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Between Bitcoin prices surging to nearly $17,000 and oil prices reaching yearly highs, it's no wonder gold prices have fallen this week. And now the Federal Reserve is set to hike interest rates this week…
According to the CME Group, the probability of a Fed rate hike on Dec. 13 is currently at 90.2%. That's powering the U.S. Dollar Index (DXY), which has gained nearly 100 basis points in the past week.
These are all formidable headwinds for the gold price.
But there's light at the end of this tunnel, and the tunnel may be shorter than you think…
Why the Price of Gold Has Fallen
Before we show you how the Fed's rate hike decision will move gold prices, here's a look at last week's gold price action.
Gold's start to the last trading week was innocuous. In late Sunday evening trading, gold gave up about $5, then opened a few dollars lower, at $1,273, on Monday, Dec. 4. Slight DXY weakness helped gold as the trading day wore on, and the metal clawed back to close at $1,276.
Urgent: Executive Editor Bill Patalon just saw something on his precious metals charts he's only seen twice in 20 years. He calls it the "Halley's Comet of investing" – and it could lead to windfall profits. Read more…
Tuesday punished gold, as the DXY enjoyed a new surge that took it up to 93.45. So gold, which opened at $1,273, quickly sold off to $1,264 by 11:00 a.m., then attracted some bargain hunters. That helped buoy gold prices, which managed to regain $2 from the late-morning low, to close at $1,266.
Wednesday would bring similar action as Tuesday, only milder. Gold opened at $1,266, then ground slowly lower as the DXY peaked at 93.63 around midday. Although the DXY reversed a little, to 93.55 by 5:00 p.m., gold selling pressure continued, and the metal closed at $1,263.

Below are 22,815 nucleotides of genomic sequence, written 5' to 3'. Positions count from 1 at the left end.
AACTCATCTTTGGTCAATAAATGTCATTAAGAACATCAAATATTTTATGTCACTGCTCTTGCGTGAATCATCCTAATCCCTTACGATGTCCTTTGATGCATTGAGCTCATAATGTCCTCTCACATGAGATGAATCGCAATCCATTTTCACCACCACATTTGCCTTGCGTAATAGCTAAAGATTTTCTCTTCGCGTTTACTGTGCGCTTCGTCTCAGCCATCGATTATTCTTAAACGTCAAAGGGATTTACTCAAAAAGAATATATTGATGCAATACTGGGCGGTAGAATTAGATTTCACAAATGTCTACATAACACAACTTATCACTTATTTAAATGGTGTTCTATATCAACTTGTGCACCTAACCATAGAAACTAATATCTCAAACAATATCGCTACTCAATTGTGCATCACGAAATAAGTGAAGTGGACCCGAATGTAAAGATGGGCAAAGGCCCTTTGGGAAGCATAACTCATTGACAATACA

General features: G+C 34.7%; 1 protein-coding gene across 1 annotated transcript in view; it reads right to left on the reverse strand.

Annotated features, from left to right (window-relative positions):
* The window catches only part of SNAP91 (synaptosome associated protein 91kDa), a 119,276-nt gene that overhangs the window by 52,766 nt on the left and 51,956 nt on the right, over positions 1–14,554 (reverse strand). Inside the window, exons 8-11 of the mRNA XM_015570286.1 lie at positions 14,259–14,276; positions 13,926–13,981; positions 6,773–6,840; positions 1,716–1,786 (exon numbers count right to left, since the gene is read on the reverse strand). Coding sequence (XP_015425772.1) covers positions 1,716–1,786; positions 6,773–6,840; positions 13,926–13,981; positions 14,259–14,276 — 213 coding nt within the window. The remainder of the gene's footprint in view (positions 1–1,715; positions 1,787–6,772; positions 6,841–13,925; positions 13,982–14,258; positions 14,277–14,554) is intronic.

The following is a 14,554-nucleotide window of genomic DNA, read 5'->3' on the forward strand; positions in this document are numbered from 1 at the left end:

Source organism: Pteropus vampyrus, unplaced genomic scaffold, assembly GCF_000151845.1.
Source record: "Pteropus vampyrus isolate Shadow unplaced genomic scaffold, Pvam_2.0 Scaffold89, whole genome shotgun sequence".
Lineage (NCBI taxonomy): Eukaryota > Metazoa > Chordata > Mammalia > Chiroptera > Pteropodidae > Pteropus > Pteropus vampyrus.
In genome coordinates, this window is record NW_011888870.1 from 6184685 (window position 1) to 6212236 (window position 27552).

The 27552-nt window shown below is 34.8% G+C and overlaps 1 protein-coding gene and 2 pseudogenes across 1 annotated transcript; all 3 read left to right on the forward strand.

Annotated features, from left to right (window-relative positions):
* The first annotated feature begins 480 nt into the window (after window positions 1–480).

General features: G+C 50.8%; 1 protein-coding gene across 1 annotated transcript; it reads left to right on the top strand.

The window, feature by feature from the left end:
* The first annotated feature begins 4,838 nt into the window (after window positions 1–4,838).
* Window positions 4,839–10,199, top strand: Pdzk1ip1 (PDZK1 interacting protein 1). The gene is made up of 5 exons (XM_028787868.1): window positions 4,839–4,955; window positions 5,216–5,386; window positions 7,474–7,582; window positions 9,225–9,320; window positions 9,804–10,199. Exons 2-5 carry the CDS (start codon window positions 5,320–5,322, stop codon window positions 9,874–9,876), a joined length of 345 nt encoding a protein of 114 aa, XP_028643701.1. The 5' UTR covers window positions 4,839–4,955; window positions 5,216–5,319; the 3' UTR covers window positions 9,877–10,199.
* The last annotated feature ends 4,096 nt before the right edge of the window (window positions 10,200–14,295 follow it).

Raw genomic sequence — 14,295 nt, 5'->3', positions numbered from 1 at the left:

Here's the U.S. Dollar Index action of the past week.
On Thursday, gold selling intensified, as technical traders saw gold prices below $1,260 as a signal to jump ship.
News that U.S. jobless claims fell by 2,000, to 236,000, supported expectations of a December Fed rate hike. The DXY peaked just before 8:00 a.m. at 93.73, then weakened to 93.55 just after 1:00 p.m., and then reversed higher to 93.75 by 5:00 p.m. That would cause the price of gold to open at $1,256 and rapidly drop to $1,246 by 3:00 p.m., rebounding slightly to $1,247 at 5:00 p.m.
Unless we see any real further weakness in the days ahead – and we may – Thursday may turn out to have been gold's final sell-off capitulation. At least Friday's gold price action didn't pull the metal still lower.
And that was with the DXY, which rose further, spending the early morning hours well above 94. The DXY dropped back to 93.9 around 9:00 a.m., climbing back above 94 around 11:00 a.m., then retreated to 93.9 into late afternoon. Through this, gold opened at $1,248, and with a little movement both up and down, it still closed at that same price.
Now, let's look at how gold will respond to a new interest rate hike, including our latest gold price prediction…
What a Rate Hike Will Do to Gold Prices
About the Author
Peter Krauth is the Resource Specialist for Money Map Press and has contributed some of the most popular and highly regarded investing articles on Money Morning. Peter is headquartered in resource-rich Canada, but he travels around the world to dig up the very best profit opportunity, whether it's in gold, silver, oil, coal, or even potash.